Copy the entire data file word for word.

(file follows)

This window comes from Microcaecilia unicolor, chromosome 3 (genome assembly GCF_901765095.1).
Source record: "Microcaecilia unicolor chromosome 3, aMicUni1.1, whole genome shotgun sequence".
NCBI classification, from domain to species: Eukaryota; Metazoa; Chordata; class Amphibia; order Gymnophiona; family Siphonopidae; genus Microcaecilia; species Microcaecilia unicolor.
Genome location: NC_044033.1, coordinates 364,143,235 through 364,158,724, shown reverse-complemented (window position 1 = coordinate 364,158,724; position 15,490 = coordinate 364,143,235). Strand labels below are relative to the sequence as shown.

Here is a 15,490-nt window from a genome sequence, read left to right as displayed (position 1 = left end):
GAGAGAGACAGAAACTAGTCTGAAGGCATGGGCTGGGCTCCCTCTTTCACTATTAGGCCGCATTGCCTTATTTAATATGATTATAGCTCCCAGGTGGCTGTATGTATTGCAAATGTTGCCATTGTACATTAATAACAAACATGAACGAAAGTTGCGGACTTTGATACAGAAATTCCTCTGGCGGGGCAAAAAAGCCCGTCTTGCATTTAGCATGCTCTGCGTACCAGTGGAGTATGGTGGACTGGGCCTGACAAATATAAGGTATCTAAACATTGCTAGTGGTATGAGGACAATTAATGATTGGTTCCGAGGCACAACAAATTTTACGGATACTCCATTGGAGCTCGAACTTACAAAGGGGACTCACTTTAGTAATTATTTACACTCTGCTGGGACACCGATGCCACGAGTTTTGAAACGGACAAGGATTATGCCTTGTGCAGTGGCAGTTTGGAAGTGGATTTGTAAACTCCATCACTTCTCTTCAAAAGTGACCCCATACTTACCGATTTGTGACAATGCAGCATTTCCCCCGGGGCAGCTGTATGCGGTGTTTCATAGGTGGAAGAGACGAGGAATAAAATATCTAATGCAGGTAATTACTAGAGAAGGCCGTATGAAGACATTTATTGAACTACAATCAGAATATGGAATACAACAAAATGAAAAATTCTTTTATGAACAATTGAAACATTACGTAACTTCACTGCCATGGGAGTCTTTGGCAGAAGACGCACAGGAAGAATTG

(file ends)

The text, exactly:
This window comes from Microcaecilia unicolor, chromosome 3 (genome assembly GCF_901765095.1).
Source record: "Microcaecilia unicolor chromosome 3, aMicUni1.1, whole genome shotgun sequence".
NCBI classification, from domain to species: Eukaryota; Metazoa; Chordata; class Amphibia; order Gymnophiona; family Siphonopidae; genus Microcaecilia; species Microcaecilia unicolor.
Genome location: NC_044033.1, coordinates 364,143,235 through 364,158,724, shown reverse-complemented (window position 1 = coordinate 364,158,724; position 15,490 = coordinate 364,143,235). Strand labels below are relative to the sequence as shown.

Here is a 15,490-nt window from a genome sequence, read left to right as displayed (position 1 = left end):
GAGAGAGACAGAAACTAGTCTGAAGGCATGGGCTGGGCTCCCTCTTTCACTATTAGGCCGCATTGCCTTATTTAATATGATTATAGCTCCCAGGTGGCTGTATGTATTGCAAATGTTGCCATTGTACATTAATAACAAACATGAACGAAAGTTGCGGACTTTGATACAGAAATTCCTCTGGCGGGGCAAAAAAGCCCGTCTTGCATTTAGCATGCTCTGCGTACCAGTGGAGTATGGTGGACTGGGCCTGACAAATATAAGGTATCTAAACATTGCTAGTGGTATGAGGACAATTAATGATTGGTTCCGAGGCACAACAAATTTTACGGATACTCCATTGGAGCTCGAACTTACAAAGGGGACTCACTTTAGTAATTATTTACACTCTGCTGGGACACCGATGCCACGAGTTTTGAAACGGACAAGGATTATGCCTTGTGCAGTGGCAGTTTGGAAGTGGATTTGTAAACTCCATCACTTCTCTTCAAAAGTGACCCCATACTTACCGATTTGTGACAATGCAGCATTTCCCCCGGGGCAGCTGTATGCGGTGTTTCATAGGTGGAAGAGACGAGGAATAAAATATCTAATGCAGGTAATTACTAGAGAAGGCCGTATGAAGACATTTATTGAACTACAATCAGAATATGGAATACAACAAAATGAAAAATTCTTTTATGAACAATTGAAACATTACGTAACTTCACTGCCATGGGAGTCTTTGGCAGAAGACGCACAGGAAGAATTG